Courtesy of Datahaven

Yale School of Medicine professors and Yale administrators have taken steps to help address the national opioid crisis through standard-of-care treatments at the medical school and contributions to ongoing conversations about how Connecticut should allocate settlement funds from Purdue Pharmaceutical — a now-dissolved company owned by the Sackler family, a historical Yale donor. 

In a large-scale process spanning 15 states, major pharmaceutical companies around the country have been settling lawsuits with the Department of Justice over the promotion of Oxycontin, one of the United States’ most dangerous legal opioid painkillers. One of the companies the DOJ investigated was Purdue Pharmaceutical, which was previously headquartered in Stamford, CT.

Yale School of Medicine professors and Yale New Haven Hospital staff have piloted a number of initiatives to address the opioid crisis. Professors at the Yale School of Medicine emphasized the school’s focus on developing standard-of-care treatments and preventative therapies which can be replicated across the country, as well as providing education to clinicians across Connecticut on the most updated treatments.

“Opioid-related hospitalizations have been on the rise for a number of years,” David Fiellin, professor of medicine, emergency medicine and public health, wrote in an email. “To address this we have created an Addiction Medicine Consult Service.”

According to Fiellin, who is also director of the Yale Program in Addiction Medicine, this includes regulations on the administration of opioids through a stewardship committee and the use of a “controlled substance agreement” for those who will require opioids for a longer period of time.

Associate professor and Medical Director of the Addiction Medicine Consult Service Melissa Weimer explained that one of the main causes for the recent rise in opioid use disorder, or OUD, is the ingestion of illicitly manufactured fentanyl, or other synthetic opioids. These opioids are more addictive than prescribed ones and are procured more easily. According to Weimer, while prescription opioids can cause overdoses and contribute to the problem, they are not the main cause.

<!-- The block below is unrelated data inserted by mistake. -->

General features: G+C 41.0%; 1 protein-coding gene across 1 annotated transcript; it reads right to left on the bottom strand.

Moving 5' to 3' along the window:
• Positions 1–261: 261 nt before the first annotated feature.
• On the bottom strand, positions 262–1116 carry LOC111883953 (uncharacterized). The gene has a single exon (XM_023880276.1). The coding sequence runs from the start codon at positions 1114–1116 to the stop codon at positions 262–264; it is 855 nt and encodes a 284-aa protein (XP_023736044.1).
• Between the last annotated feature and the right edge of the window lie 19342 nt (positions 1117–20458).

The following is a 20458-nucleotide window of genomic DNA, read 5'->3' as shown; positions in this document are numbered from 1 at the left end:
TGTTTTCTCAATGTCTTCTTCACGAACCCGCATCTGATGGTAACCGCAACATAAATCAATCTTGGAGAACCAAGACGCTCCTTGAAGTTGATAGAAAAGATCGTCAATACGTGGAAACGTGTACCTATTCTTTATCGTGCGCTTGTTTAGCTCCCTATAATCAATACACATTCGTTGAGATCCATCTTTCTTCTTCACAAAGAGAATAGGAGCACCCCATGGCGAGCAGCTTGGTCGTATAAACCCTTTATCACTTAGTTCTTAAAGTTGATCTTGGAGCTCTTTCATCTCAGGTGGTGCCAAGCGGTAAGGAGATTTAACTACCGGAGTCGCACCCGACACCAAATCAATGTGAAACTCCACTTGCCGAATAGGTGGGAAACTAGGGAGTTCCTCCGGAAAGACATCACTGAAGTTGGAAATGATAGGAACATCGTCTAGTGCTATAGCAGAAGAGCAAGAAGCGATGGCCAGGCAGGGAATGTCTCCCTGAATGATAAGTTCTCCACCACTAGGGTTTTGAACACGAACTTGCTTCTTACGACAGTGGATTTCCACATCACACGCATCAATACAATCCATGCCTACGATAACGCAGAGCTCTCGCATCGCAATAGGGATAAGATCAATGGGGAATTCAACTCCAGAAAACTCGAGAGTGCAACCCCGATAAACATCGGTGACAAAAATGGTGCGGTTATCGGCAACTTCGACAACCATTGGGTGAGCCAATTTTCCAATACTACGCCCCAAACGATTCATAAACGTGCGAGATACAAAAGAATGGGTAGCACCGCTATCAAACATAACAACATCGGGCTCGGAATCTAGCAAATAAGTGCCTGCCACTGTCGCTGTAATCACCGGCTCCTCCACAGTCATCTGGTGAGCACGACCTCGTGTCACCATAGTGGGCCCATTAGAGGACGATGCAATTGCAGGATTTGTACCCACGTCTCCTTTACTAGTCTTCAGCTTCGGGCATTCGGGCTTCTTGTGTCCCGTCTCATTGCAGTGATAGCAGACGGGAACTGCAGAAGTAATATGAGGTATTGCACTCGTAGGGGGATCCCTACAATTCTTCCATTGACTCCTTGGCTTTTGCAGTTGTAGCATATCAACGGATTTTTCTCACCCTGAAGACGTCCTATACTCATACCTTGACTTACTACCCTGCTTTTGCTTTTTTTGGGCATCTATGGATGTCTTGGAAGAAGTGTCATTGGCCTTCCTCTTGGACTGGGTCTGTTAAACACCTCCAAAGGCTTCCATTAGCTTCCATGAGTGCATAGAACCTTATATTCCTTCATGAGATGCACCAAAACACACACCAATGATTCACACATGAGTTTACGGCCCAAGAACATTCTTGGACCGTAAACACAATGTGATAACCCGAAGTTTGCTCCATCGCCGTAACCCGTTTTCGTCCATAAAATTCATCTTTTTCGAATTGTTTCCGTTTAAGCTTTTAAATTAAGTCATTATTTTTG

“What is not well appreciated by the public is that other complications of drug use such as infective endocarditis, osteomyelitis, pneumonia, renal failure and other complications can occur with injection drug use and non-fatal overdose,” Weimer wrote in an email to the News. “[Yale New Haven Hospital has] seen a rise in all of these conditions.”

University spokesperson Karen Peart wrote that there is a platform embedded into the electronic medical record system which allows clinicians within the Yale Medicine to perform risk assessments and to be well informed before administering any strong painkillers to patients.

In an email to the News, the hospital’s chief of psychiatry, John Krystal, wrote that the Yale Psychiatry Department is working on digital preventative interventions for adolescents, as well as creating large-scale clinical trials to explore different treatments for patients with OUD.

“Yale has created new standards designed to expand access to quality treatment for opioid use disorder in specialty and general medical settings (primary care, emergency departments, hospitals, HIV clinics) using medications that decrease overdose rates by 50%,” Krystal wrote.